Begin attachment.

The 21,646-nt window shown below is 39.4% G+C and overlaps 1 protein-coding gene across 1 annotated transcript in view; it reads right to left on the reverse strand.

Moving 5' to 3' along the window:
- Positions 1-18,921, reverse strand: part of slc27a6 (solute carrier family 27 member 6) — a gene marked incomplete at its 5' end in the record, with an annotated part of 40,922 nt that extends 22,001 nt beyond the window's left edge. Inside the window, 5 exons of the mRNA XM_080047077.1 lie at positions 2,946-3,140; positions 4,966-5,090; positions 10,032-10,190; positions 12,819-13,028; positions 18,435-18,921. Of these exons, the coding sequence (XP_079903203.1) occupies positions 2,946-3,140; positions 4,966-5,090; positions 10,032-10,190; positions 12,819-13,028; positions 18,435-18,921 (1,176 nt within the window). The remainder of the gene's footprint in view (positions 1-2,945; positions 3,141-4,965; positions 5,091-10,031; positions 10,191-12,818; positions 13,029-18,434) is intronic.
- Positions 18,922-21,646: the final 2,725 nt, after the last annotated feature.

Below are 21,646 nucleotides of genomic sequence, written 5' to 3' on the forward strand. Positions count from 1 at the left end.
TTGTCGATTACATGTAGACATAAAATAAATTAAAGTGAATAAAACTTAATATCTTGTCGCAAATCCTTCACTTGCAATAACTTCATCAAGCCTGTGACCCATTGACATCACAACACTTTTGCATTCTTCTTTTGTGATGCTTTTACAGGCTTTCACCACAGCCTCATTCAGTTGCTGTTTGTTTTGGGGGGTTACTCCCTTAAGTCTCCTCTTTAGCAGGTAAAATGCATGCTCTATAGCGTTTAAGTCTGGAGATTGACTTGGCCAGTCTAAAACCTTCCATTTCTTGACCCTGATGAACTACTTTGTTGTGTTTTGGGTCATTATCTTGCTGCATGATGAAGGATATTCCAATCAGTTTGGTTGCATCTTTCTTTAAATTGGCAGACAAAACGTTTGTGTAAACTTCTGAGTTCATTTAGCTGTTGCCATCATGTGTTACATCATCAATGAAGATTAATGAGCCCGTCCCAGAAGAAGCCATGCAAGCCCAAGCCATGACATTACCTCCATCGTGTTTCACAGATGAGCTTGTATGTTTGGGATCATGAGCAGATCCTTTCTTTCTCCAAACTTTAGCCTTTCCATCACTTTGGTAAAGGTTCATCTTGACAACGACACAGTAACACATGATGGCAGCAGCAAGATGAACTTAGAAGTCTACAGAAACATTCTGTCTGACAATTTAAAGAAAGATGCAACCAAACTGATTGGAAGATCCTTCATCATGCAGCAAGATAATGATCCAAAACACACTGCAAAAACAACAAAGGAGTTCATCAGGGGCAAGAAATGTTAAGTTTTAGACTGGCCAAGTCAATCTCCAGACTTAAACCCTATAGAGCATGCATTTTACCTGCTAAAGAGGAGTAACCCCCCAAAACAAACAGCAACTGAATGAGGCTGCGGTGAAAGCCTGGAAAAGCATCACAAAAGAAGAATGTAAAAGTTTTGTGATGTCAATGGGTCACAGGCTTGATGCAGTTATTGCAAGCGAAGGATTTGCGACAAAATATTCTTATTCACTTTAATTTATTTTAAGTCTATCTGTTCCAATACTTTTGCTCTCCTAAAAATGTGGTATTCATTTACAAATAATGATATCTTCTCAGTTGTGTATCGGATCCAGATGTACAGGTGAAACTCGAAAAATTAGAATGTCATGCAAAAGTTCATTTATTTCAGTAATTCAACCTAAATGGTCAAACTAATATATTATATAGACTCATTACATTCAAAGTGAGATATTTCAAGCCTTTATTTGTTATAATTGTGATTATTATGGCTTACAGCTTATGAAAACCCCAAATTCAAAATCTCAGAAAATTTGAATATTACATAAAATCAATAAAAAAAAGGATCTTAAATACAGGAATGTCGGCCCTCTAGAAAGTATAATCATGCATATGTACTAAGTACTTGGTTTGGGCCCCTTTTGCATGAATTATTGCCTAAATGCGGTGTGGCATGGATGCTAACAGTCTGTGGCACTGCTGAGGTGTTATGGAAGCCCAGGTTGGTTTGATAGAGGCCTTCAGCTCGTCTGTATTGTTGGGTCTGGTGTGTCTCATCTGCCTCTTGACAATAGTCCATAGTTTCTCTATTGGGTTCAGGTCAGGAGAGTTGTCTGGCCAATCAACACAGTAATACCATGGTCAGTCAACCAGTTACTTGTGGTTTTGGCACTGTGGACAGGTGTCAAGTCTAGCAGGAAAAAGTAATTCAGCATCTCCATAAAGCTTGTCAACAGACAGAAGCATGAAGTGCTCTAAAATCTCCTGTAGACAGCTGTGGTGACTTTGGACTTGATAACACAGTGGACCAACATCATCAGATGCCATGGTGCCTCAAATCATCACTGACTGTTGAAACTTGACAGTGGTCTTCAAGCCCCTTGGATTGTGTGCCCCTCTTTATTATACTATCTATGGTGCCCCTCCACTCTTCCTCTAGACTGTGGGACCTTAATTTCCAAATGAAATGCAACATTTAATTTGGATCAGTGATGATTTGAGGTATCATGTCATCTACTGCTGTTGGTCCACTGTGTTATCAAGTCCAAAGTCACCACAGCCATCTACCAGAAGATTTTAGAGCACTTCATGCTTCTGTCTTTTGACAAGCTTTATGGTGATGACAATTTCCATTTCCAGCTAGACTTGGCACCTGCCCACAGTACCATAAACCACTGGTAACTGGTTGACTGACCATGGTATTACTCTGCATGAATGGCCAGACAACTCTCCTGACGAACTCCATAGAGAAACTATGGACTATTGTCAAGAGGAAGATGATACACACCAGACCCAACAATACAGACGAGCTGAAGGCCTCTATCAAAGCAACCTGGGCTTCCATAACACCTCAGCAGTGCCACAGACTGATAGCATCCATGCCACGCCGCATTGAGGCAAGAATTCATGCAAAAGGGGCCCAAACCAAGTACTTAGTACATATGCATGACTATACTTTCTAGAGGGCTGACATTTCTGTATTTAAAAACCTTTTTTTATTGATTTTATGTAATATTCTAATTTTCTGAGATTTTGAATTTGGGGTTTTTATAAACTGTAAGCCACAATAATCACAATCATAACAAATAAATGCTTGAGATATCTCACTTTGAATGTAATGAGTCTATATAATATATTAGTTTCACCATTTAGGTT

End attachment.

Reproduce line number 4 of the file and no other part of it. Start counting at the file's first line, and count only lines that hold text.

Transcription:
- Positions 18,922-21,646: the final 2,725 nt, after the last annotated feature.